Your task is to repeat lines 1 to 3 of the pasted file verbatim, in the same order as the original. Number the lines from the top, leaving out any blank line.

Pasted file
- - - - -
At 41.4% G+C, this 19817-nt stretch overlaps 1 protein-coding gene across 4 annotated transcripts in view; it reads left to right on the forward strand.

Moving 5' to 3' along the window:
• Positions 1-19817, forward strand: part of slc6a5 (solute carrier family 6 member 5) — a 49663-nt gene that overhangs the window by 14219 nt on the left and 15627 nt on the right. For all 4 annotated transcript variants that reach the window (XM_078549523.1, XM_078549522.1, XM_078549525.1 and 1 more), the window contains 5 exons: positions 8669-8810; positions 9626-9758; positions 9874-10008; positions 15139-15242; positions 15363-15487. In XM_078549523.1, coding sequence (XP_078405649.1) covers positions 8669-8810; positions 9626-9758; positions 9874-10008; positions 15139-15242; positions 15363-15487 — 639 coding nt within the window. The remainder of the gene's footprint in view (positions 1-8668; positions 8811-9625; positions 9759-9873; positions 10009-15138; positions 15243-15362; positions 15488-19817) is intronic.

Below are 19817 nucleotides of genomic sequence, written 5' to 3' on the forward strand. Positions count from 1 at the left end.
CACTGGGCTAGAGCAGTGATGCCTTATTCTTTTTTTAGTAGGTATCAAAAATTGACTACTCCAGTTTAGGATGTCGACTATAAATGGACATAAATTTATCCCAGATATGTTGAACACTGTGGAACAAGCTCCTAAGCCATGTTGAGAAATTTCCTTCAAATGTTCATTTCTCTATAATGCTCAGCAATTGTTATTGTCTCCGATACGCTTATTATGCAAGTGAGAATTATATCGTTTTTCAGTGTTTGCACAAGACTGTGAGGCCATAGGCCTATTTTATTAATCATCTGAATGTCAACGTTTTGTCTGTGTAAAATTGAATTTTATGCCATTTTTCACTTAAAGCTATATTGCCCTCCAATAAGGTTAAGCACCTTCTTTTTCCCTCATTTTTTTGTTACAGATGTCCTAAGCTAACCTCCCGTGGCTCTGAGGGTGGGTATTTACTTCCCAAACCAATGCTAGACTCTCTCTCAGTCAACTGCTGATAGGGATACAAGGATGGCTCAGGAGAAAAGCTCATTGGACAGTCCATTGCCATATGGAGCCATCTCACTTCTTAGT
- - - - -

At 41.4% G+C, this 19817-nt stretch overlaps 1 protein-coding gene across 4 annotated transcripts in view; it reads left to right on the forward strand.

Moving 5' to 3' along the window:
• Positions 1-19817, forward strand: part of slc6a5 (solute carrier family 6 member 5) — a 49663-nt gene that overhangs the window by 14219 nt on the left and 15627 nt on the right. For all 4 annotated transcript variants that reach the window (XM_078549523.1, XM_078549522.1, XM_078549525.1 and 1 more), the window contains 5 exons: positions 8669-8810; positions 9626-9758; positions 9874-10008; positions 15139-15242; positions 15363-15487. In XM_078549523.1, coding sequence (XP_078405649.1) covers positions 8669-8810; positions 9626-9758; positions 9874-10008; positions 15139-15242; positions 15363-15487 — 639 coding nt within the window. The remainder of the gene's footprint in view (positions 1-8668; positions 8811-9625; positions 9759-9873; positions 10009-15138; positions 15243-15362; positions 15488-19817) is intronic.